It will be recognized by those skilled in the art that the innovative concepts disclosed in the present application can be applied in a wide variety of contexts. Moreover, the preferred implementation can be modified in a tremendous variety of ways. Accordingly, it should be understood that the modifications and variations suggested below and above are merely illustrative. These examples may help to show some of the scope of the inventive concepts, but these examples do not nearly exhaust the full scope of variations in the disclosed novel concepts.
It should be noted that the carbonate/sulfite/sulfate cycle described is not the only one. A variety of chemical cycles have been used or proposed for scrubbing of flue gas. Other agents for SO2 capture which have been used include other carbonates and bicarbonates, particularly sodium and magnesium compounds. Various of the chemical cycles which have been proposed have used other basic additives, such as lime, sodium hydroxide, etc. The present invention is most particularly applicable to scrubbers using the carbonate/sulfite/sulfate cycle, as described; but the innovative teachings can also be applied to scrubbers which use other basic additives in addition to, or even instead of, calcium carbonate.
Note that other shapes can alternatively be used for the air emission holes in the lance, while retaining at least some advantages of the rectangular holes of the presently preferred embodiment. For example, hexagonal holes, or large oval holes, can be used instead, advantageously but less preferably.
Alternatively, the disclosed lance system can be used along with side-mounted agitators or even in no-agitator tank designs.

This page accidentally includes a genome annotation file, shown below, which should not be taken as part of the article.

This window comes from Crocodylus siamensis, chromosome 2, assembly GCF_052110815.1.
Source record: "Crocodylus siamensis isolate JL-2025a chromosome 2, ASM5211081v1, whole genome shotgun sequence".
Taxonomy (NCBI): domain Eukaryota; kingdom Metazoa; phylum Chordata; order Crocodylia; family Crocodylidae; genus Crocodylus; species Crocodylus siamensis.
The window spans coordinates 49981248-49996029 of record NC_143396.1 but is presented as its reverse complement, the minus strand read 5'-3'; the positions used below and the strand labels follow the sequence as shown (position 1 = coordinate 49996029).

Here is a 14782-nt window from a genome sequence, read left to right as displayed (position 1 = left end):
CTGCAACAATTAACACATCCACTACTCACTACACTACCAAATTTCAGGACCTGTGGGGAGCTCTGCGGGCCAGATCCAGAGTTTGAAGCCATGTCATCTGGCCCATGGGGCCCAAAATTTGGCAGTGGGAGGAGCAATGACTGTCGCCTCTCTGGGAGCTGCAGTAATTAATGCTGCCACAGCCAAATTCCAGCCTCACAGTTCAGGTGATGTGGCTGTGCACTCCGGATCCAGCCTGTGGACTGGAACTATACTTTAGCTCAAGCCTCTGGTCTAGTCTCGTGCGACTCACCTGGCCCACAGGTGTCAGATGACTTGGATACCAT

As will be recognized by those skilled in the art, the innovative concepts described in the present application can be modified and varied over a tremendous range of applications, and accordingly the scope of patented subject matter is not limited by any of the specific exemplary teachings given.
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|U.S. Classification||60/670, 423/242.2|
|International Classification||B01D53/50, F22D11/00, F23J15/04, B01D53/73|
|Cooperative Classification||F22D11/006, F23J15/04, B01D53/73, B01D53/501|
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|Aug 12, 1991||AS||Assignment|
Owner name: TEXAS UTILITIES ELECTRIC CO., TEXAS
Free format text: ASSIGNMENT OF ASSIGNORS INTEREST.;ASSIGNORS:GREEN, TERENCE W.;LANGE, MELANIE K.;REEL/FRAME:005807/0499
Effective date: 19910808
|Jun 28, 1996||FPAY||Fee payment|
Year of fee payment: 4
|Oct 5, 2000||FPAY||Fee payment|
Year of fee payment: 8
|Oct 4, 2004||FPAY||Fee payment|
Year of fee payment: 12
|Nov 1, 2007||AS||Assignment|
Owner name: CITIBANK, N.A., AS COLLATERAL AGENT, NEW YORK
Free format text: SECURITY AGREEMENT;ASSIGNORS:LUMINANT GENERATION COMPANY LLC;TEXAS COMPETITIVE ELECTRIC HOLDINGS COMPANY LLC;REEL/FRAME:020052/0696
Effective date: 20071010
|Oct 3, 2016||AS||Assignment|
Owner name: DELAWARE TRUST COMPANY, DELAWARE
Free format text: SECURITY INTEREST;ASSIGNORS:TEX OPERATIONS COMPANY LLC;LUMINANT GENERATION COMPANY LLC;TXU ENERGY RETAIL COMPANY LLC;AND OTHERS;REEL/FRAME:039925/0538
Effective date: 20161003